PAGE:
In accordance with another aspect of the present invention and referring now to FIG. 5, a condition is pictured wherein device 34 has failed completely before data from volumes D2 and D5 can be copied to either the spare device or the parity volumes of the remaining devices. According to the invention when this condition occurs, the data corresponding to the data stored in logical volume D2 of device 34 will here be reconstructed using the data on logical volume D1 of device 32 in combination with the data in logical volume D3 of device 36 and the parity information stored in the parity volume of device 38. As the data is reconstructed using the non-failed devices 32 and 36 in combination with the parity device 38, the information will be written to both the parity volume of device 38 as well as to the spare device 31. Simultaneously, the remaining data stored in the logical volumes of the non-failing devices will be written to spare devices 33 and 35. When the reconstruction/copy operation is complete, the storage system will have undergone a conversion from a RAID configuration as shown in FIG. 3 to a mirror configuration as shown in FIG. 6.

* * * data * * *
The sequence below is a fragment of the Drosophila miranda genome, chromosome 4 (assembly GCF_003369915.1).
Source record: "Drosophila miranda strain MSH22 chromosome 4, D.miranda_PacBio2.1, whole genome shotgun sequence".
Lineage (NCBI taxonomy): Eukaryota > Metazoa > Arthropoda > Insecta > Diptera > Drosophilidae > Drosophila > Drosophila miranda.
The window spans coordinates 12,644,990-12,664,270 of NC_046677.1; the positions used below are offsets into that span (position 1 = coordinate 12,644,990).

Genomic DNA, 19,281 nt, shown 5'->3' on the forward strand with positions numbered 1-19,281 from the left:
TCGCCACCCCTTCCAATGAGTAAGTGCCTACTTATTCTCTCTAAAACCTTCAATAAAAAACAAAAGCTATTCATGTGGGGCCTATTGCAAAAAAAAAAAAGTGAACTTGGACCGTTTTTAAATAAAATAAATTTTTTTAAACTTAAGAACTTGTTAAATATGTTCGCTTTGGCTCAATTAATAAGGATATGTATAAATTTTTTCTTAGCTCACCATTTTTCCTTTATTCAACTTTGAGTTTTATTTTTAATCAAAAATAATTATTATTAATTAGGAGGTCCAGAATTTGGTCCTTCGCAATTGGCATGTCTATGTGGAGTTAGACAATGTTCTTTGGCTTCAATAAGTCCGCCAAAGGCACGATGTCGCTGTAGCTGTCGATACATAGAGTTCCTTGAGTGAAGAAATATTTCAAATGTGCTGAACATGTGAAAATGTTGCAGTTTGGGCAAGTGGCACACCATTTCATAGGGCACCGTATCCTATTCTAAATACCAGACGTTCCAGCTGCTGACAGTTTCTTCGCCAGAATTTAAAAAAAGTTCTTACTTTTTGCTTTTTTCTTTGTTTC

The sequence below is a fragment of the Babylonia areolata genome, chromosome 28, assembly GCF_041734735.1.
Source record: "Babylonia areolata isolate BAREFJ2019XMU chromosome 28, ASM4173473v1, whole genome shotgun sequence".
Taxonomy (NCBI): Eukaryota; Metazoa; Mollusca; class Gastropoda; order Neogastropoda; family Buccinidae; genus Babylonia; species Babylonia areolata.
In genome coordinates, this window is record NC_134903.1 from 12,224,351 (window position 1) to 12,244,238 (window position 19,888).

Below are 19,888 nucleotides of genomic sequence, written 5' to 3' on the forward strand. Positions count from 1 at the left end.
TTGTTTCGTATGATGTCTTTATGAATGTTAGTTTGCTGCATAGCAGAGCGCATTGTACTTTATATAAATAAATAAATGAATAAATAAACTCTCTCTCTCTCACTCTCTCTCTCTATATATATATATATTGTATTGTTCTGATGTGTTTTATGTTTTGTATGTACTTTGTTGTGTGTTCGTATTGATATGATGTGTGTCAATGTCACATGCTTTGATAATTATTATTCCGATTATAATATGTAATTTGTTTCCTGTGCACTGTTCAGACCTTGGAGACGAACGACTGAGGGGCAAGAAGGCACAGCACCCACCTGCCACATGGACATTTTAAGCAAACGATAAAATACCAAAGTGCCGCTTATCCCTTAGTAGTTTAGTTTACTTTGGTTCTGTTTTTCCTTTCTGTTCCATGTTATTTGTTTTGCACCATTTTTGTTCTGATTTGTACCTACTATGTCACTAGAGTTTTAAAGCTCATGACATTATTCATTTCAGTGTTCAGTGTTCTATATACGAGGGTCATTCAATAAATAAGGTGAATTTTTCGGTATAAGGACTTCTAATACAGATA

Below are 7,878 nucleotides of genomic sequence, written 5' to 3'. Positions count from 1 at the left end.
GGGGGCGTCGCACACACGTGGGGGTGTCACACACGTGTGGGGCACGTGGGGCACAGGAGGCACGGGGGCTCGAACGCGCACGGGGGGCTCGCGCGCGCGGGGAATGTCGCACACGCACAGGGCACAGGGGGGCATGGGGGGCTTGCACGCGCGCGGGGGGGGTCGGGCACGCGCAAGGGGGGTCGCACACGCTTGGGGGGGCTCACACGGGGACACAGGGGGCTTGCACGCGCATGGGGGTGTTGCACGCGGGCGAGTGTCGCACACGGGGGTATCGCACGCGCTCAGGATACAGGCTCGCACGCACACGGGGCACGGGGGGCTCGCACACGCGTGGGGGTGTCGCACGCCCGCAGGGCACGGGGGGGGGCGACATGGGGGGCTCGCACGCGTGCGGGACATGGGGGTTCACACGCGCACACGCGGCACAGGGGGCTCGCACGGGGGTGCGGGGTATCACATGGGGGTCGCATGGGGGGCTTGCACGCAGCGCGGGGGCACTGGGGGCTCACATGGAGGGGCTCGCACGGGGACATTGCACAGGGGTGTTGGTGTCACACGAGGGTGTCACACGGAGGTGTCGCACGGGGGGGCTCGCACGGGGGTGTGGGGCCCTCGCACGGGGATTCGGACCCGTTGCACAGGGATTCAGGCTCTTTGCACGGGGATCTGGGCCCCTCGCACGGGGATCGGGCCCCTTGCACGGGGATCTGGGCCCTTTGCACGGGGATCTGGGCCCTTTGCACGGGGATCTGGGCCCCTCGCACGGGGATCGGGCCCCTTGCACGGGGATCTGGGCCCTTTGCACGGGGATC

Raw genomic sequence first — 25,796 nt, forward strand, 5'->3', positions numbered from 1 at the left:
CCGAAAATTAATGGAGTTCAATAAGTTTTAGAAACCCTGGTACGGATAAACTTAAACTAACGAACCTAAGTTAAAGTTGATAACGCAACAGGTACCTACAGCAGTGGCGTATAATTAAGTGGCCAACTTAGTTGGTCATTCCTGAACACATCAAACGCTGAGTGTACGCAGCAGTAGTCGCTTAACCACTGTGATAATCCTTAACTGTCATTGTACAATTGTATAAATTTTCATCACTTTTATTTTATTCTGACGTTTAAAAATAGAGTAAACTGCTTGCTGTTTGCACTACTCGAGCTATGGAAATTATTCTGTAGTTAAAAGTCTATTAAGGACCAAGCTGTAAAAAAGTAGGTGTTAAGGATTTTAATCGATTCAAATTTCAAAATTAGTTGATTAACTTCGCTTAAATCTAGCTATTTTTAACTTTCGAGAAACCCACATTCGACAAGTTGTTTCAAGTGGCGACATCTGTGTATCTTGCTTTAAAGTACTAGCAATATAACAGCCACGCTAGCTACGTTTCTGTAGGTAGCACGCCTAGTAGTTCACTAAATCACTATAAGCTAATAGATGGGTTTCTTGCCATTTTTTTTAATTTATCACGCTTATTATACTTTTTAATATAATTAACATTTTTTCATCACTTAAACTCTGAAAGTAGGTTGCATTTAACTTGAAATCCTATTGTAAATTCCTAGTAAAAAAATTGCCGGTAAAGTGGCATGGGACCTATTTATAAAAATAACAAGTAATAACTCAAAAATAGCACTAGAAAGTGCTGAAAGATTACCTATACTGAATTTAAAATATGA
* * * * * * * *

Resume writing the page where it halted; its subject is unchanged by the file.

Referring now to FIG. 6, the resultant storage configuration, after the failure of a single device within a group of devices making up a RAID array, is shown to include devices 32, 36 and 38 as well as spare devices 31, 33 and 35. As shown, data from logical volume D2 of device 34 has replaced the parity data previously stored on device 38. Similarly, data from logical volume D5 of device 34 has replaced the parity volume of device 36. The result is that within devices 32, 36 and 38 all of the data previously stored on device 32, 34 36 and 38 is still available for reading and writing in storage system 14. However the configuration shown in FIG. 6 is no longer a RAID configuration since no parity information corresponding to the data in the devices is being stored. Instead, a complete duplicate of each logical volume is maintained in spare devices 31, 33 and 35. The configuration in FIG. 6 may remain until the device 34 can be replaced and the data re-written to the appropriate logical volumes. Once the data has been written to the replacement drive and the parity regenerated for all of the logical volumes and RAID groupings in the system, spare device 31, 33 and 35 may be returned to an inactive spare state. That is, the system may be returned to the configuration as shown in FIG. 3. Thus a storage system according to the present invention may operate normally in a RAID configuration. In the event of a failure of one of the devices, the system, without interrupting storage services, is reconfigured as a mirrored system. Thus, further device failures may be tolerated without disrupting storage services. Once the failed device is replaced, the system may be reconfigured as a RAID configuration without disrupting storage services.